Politi said that Francis will likely address issues important to him in the meeting with the president—including poverty, social justice, immigration and environmental regulation—but that, “His style is to be very delicate and very gentle—but always clear.”

Which is to say, Vatican-White House relations are not under siege. “I think they know that they have to talk with the emperor of the day,” said Massimo Faggioli, a professor of historical theology at Villanova University. “[The Vatican] has always done that, since the fourth century. Catholicism sees itself as the counterpart of the global political power.”

“Trump is a very different leader,” he added, “but if the Vatican has to talk to a global power, it’s the U.S. It’s a marriage necessitated by the cultural proximity, and the historical ties between North America and Europe. And it will continue—well past 2020 or 2024.”

I asked John Gehring, the Catholic program director at Faith and Public Life, whether he thought Pope Francis might actually sway Trump on any of his key policy issues. “I’m not holding my breath that he will walk away having changed minds. But Pope Francis has an ability to shape minds, as a geopolitical leader. There is some opportunity here.”

Specifically, Gehring said, “Trump could learn a lot from Francis about how to use power with humility. If you think about Francis, he’s one of the most savvy global political leaders. He comes from Argentina—during the Dirty War—and had relations with a cross section of leaders. He understands how people tick. He understands that this is a president with a big ego and a presidency that’s not going well. The Pope will be sensitive to that. Trump could walk out of room a bit enamored, or at least looking at things with different eyes.”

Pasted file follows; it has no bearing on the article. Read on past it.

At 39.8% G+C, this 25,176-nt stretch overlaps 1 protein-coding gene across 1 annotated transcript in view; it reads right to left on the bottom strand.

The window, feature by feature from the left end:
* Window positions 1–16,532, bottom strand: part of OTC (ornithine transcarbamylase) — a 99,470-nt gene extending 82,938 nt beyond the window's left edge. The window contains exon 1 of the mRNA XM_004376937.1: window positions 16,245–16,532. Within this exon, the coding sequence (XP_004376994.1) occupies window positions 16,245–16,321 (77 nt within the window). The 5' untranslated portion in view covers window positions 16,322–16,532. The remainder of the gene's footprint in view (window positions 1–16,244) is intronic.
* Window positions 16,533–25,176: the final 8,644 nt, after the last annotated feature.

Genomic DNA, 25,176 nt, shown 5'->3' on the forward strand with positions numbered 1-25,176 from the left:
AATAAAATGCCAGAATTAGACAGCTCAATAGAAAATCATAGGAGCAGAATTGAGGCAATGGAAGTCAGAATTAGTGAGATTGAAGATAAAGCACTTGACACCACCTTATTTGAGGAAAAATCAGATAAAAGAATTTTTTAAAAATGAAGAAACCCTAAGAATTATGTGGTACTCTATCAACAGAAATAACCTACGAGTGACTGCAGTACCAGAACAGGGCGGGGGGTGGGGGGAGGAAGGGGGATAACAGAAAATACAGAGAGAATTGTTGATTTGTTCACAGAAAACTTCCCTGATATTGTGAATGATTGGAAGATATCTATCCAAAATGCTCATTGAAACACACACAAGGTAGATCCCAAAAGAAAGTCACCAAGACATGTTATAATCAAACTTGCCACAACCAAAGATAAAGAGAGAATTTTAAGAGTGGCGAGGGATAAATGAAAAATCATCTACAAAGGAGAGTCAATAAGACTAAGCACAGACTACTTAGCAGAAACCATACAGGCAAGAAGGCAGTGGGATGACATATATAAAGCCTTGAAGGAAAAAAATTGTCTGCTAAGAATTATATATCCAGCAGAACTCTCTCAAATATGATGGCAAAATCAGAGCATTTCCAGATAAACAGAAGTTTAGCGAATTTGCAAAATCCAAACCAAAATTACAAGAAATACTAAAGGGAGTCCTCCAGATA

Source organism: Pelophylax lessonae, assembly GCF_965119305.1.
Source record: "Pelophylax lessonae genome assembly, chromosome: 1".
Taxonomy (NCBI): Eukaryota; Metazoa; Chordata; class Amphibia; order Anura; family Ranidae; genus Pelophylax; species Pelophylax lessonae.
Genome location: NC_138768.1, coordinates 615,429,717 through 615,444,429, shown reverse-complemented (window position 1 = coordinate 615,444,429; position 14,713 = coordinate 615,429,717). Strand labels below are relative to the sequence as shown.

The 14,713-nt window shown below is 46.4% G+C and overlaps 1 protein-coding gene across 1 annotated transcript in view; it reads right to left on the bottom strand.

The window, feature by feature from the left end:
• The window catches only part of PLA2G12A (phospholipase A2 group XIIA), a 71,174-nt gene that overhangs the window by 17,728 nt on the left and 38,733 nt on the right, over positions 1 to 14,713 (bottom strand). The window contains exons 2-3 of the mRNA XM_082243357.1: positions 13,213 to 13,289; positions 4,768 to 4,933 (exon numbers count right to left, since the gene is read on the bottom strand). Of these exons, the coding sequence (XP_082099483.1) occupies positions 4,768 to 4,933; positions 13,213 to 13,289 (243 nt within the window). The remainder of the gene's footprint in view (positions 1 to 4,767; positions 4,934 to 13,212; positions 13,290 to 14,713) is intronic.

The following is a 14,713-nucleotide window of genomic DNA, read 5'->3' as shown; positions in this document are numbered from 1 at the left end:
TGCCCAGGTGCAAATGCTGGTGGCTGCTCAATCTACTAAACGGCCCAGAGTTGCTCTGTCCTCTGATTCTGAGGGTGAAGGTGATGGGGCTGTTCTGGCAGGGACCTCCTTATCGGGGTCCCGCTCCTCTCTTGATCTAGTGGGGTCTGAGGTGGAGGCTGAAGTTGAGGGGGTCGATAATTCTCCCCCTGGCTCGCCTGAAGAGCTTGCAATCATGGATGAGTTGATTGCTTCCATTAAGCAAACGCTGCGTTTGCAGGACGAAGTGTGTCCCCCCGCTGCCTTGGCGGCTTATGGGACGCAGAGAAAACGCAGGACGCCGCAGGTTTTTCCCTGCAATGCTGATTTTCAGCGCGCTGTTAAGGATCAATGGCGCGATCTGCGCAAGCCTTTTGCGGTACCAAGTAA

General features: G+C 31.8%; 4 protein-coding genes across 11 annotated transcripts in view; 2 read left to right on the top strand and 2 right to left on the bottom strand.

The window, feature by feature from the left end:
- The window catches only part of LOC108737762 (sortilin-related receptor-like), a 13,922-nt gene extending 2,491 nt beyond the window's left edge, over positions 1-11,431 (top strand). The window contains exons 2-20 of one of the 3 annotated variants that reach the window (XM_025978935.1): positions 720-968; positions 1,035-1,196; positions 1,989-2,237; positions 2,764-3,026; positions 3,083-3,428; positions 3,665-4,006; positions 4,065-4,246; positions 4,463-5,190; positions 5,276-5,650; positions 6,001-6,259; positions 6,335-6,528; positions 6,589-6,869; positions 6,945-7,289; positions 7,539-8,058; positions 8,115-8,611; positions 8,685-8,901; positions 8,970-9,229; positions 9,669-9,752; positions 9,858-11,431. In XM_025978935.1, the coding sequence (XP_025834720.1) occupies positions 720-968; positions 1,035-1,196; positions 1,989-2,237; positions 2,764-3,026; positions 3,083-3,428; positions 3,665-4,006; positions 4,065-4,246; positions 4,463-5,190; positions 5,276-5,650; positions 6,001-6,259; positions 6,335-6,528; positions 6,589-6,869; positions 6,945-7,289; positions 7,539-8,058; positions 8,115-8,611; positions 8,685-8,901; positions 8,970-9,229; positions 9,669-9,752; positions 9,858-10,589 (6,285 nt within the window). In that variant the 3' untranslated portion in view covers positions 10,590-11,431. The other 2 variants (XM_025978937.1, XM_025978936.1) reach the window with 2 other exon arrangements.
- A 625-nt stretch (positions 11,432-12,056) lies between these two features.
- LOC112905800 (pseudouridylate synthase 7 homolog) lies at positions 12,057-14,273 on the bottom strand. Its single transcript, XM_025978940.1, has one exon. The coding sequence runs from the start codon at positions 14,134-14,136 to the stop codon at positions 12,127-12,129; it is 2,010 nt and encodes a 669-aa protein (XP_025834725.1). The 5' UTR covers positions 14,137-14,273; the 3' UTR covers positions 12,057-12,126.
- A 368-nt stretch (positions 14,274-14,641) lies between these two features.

Trump is known to be enamored of most leaders after his initial visits, and it seems entirely likely that he will emerge with newfound respect for the pontiff whom he once called “disgraceful.” But the Pope’s ultimate impact, as it concerns this White House, may be found in the broader moral authority he commands, precisely as the Trump White House grapples with its own crisis of ethics.

“I don’t think most people know what the Vatican is, but most people know what it stands for,” said Faggioli. “They have a grasp that what Francis and Trump stand for are quite different things. The Pope has become the voice of hope for those who are hopeless. The last resource for those who are voiceless, for those who are excluded from the political process or the economic system. He is a global figure, much bigger than just the head of the Church.”

And therein lies the complication for the president and his deputies, as they make the case for the “compassion” of a budget that targets welfare programs: a visit with the Pope highlights the tenuous logic behind this policy, as well as others proposed by the Trump White House under the auspices of ethical consideration—from immigration bans to healthcare reform to environmental deregulation. Pope Francis has put the very same issues at the center of his papacy, and it is impossible to imagine him ceding much ground to an administration so hostile to his progressive ideals.

Wednesday’s meeting is simply that—a meeting—but the contrast it invites is revealing, and, for this White House, inconvenient. For a Pope who has shown himself hardly content to sit on the sidelines when it comes to Christian responsibility in a time of growing income inequality and cresting nationalism, one would imagine it will not be the last time the People’s Pontiff and America’s Mogul-in-Chief cross paths on the road to higher ground.